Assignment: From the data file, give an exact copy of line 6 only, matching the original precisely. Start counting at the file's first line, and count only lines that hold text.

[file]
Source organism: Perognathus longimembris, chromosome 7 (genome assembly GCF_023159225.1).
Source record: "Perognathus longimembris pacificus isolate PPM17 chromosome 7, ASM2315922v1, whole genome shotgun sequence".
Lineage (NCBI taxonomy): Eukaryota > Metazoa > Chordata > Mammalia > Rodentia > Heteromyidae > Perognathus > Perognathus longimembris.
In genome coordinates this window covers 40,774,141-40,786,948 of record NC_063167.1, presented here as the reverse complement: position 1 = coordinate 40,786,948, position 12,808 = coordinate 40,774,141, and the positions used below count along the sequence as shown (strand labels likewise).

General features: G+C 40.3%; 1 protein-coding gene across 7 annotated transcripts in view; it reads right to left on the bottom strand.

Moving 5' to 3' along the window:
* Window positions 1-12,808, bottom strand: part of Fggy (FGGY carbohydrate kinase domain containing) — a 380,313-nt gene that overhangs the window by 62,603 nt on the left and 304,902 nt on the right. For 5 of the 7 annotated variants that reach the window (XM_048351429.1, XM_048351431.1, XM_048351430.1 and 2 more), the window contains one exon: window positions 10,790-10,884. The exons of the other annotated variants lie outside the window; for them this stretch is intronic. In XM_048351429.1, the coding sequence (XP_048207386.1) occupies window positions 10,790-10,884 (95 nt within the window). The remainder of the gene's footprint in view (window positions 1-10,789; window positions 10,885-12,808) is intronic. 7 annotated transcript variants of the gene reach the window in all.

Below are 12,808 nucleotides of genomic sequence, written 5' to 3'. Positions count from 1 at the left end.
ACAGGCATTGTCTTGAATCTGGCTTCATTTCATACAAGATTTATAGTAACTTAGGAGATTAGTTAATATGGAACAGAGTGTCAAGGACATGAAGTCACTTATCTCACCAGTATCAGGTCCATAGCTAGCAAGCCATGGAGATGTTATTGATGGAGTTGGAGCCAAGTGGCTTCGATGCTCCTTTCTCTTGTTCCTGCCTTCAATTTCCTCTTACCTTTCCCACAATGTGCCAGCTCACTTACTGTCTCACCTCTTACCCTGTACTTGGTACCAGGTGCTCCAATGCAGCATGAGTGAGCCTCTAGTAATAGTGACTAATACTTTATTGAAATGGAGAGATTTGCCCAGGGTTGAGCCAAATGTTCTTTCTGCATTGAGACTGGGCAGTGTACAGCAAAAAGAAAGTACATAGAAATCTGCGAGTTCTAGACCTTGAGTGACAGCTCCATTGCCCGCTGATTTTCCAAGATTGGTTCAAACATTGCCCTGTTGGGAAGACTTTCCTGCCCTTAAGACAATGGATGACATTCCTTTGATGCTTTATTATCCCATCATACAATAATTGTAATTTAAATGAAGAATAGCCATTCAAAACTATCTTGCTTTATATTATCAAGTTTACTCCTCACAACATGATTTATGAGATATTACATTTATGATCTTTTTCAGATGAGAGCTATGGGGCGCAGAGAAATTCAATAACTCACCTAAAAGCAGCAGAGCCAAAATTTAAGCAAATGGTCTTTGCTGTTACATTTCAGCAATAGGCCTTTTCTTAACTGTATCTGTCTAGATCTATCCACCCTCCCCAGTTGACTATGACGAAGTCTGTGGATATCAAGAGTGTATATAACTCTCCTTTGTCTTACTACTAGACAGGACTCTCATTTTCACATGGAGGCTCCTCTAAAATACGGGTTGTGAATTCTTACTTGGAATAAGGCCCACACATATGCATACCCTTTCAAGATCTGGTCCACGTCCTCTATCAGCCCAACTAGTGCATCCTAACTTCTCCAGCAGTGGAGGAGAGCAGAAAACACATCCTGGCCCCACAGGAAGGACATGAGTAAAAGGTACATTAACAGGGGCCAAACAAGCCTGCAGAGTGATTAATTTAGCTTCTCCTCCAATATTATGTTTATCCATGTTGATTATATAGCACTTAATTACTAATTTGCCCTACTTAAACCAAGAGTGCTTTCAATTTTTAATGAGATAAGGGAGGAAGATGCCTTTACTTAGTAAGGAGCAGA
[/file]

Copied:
Moving 5' to 3' along the window: